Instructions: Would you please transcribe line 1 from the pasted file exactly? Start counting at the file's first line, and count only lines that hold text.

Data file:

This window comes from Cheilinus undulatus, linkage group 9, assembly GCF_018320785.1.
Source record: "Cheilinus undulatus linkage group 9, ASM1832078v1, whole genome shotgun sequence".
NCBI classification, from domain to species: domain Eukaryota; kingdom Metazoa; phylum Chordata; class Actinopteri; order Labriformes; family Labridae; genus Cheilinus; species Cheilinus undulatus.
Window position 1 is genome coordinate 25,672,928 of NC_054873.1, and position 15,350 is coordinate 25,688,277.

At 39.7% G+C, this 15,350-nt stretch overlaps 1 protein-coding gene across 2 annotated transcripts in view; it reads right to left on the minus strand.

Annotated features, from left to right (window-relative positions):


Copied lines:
This window comes from Cheilinus undulatus, linkage group 9, assembly GCF_018320785.1.